Denton County residents partied all day on Aug. 2, 1919, as an estimated 10,000 people celebrated the return of 828 veterans from World War I.
War-weary residents who tended victory gardens and chickens and observed “Wheatless Wednesdays” were ready to celebrate. Events included a parade starting at West Hickory Street, circling the Denton County Courthouse on the Square, and traveling west on Oak Street toward Lipscomb Park (at the present-day corner of Bolivar and College streets). Residents brought well-filled picnic baskets to the “Victory Picnic” for their families and at least one soldier.
Lt. Col. Alvin Owsley spoke, followed by a memorial for 40 soldiers who died, some due to the Spanish flu pandemic. Another 68 soldiers were wounded. At least 16 African American veterans of the war are buried at Denton’s Oakwood Cemetery.
Other activities included a Wild West show, a rodeo, a baseball game between Denton and Ponder, and a “Victory Ball” that lasted into the morning hours. Denton’s American Legion Post 71 organized and became a model for the country.
Denton’s celebration was delayed until August 1919 to allow all soldiers to return. Transporting a million American “doughboys” across the ocean required retrofitted ships confiscated from Germany and borrowed from Brazil, England, Greece and Italy.
The party started 10 months earlier with the armistice, a surrender with terms, on the 11th hour of the 11th day of the 11th month in 1918. The treaty was signed on a French train at 6 p.m. Denton time, but officials awaiting news didn’t receive word until 3:30 a.m. on Nov. 19. Denton Mayor Peter J. Beyette dispatched the firetruck through city streets with sirens blaring. Every bell, whistle and a few fireworks notified residents that the Great War was over, and they poured into city streets. Anti-German sentiment ran high, and an effigy of the Kaiser burned on the courthouse lawn before dawn.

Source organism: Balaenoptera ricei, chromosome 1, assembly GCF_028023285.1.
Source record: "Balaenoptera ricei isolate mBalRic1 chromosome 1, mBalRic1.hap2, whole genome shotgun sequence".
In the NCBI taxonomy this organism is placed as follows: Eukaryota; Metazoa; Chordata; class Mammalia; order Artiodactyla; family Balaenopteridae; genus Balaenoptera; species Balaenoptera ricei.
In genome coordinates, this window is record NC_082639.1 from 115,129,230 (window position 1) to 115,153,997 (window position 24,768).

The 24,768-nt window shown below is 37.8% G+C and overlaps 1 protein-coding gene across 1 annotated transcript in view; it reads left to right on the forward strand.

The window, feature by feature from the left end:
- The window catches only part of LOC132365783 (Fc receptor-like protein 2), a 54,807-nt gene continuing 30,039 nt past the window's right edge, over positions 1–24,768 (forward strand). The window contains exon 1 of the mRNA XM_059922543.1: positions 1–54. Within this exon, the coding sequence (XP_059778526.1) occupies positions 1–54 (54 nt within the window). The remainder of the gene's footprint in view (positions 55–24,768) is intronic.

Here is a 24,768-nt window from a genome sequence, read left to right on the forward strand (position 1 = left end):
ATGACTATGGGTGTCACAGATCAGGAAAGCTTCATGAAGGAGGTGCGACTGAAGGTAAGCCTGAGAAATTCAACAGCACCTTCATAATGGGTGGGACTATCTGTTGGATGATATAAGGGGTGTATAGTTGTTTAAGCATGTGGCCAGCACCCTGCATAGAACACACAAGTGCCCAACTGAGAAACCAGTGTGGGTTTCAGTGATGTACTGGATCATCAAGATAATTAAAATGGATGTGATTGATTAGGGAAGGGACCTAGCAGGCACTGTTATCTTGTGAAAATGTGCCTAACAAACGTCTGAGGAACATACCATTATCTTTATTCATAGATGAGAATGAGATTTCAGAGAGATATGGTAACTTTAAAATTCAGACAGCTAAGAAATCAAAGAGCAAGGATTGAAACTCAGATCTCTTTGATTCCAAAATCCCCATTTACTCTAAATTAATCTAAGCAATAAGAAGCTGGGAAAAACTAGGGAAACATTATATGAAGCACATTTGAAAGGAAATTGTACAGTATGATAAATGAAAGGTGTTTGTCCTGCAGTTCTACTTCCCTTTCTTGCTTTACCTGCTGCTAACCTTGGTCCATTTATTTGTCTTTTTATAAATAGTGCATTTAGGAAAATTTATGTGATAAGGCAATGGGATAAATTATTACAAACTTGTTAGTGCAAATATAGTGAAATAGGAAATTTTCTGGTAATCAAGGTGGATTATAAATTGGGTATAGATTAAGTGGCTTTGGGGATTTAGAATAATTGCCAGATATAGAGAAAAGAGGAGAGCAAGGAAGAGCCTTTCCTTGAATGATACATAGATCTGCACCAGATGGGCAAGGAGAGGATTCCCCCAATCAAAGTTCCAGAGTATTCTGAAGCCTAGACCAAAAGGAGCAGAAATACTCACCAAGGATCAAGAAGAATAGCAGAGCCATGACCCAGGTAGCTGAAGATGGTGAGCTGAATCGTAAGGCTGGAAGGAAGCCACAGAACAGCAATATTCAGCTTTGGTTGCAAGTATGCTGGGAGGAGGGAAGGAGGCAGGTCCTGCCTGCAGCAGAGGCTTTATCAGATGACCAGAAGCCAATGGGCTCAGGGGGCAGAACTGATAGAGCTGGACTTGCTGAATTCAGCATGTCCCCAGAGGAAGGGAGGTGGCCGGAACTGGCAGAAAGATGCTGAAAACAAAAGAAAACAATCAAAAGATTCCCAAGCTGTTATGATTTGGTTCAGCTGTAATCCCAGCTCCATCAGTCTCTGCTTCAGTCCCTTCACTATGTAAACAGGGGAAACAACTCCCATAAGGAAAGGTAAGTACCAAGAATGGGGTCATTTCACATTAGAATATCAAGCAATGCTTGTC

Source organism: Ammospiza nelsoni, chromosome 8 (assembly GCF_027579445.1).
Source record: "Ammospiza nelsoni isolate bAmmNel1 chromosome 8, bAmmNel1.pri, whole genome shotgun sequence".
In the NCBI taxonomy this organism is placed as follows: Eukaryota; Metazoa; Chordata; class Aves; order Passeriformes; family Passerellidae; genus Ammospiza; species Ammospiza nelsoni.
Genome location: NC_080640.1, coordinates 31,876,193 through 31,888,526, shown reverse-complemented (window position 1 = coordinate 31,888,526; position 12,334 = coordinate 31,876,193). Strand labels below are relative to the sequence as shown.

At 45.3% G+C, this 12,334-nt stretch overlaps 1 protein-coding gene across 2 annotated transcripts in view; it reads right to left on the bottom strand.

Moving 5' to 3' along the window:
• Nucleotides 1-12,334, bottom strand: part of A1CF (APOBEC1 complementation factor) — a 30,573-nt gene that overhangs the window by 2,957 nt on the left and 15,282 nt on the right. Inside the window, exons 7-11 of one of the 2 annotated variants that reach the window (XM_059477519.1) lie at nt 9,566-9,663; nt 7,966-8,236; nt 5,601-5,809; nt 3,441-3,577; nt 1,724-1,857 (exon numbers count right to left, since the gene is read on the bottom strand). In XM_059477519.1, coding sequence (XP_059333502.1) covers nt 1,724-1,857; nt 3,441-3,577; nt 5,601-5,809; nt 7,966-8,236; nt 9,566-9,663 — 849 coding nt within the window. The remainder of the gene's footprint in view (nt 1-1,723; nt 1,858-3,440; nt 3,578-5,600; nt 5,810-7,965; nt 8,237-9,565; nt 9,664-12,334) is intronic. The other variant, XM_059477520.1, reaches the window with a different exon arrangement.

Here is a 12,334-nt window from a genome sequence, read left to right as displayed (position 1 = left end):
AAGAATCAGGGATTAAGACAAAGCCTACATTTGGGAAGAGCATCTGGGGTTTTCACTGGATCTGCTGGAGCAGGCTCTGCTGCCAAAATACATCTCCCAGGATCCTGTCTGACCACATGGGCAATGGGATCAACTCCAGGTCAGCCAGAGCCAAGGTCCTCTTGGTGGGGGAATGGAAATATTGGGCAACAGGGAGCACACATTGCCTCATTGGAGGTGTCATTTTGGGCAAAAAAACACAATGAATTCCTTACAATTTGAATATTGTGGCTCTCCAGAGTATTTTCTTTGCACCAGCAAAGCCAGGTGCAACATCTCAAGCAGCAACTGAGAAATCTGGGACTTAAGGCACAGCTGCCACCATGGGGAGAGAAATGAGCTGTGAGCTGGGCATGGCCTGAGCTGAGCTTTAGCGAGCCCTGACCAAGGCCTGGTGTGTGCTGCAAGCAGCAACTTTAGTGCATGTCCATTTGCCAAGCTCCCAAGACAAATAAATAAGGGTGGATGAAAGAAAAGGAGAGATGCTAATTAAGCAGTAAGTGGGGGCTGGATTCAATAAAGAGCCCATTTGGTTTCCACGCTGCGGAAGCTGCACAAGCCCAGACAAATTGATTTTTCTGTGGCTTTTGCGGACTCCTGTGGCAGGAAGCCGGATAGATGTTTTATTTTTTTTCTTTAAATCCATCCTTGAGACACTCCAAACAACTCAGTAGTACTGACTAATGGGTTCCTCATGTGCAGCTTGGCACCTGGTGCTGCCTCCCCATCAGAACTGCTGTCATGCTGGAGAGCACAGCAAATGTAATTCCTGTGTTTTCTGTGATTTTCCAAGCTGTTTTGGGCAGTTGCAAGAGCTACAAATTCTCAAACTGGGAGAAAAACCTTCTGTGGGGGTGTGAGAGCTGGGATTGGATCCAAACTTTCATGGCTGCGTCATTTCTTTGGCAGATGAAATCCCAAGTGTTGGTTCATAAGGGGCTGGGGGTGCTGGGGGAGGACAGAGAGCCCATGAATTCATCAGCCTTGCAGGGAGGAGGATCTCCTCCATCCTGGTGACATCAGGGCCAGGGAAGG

Beyette declared the day a holiday, closing schools and most businesses. Spontaneous celebrations continued all day. J.O. Bell organized a parade at 2:30 p.m. that moved west on Hickory Street and returned to the Square via West Oak Street.
It included the firetruck; a truck with a coffin and a sign reading “Kaiserism is dead”; a truckload of “Victory Girls”; the North Texas State Normal School (now the University of North Texas) Student Army Training Corps; Lady Liberty; Joan of Arc wrapped in red, white and blue; College of Industrial Arts (now Texas Woman’s University) President F.M. Bralley and his wife in a car leading the faculty and student body, followed by the Boy Scouts. Celebrants sang the national anthem at the Square, but the biggest cheers came when two French girls attending the CIA sang the French national anthem.
The celebration didn’t last long. With no plan to transition a million soldiers into civilian life, things were especially difficult for African Americans. Owsley’s father, Alvin C. Owsley, made repeated speeches throughout the state disparaging the contribution of African American veterans. Bralley’s speech to a local civic group sparked a movement to remove Quakertown, a thriving African American town-within-a-town in downtown Denton.
Quakertown would be Denton’s worst chapter.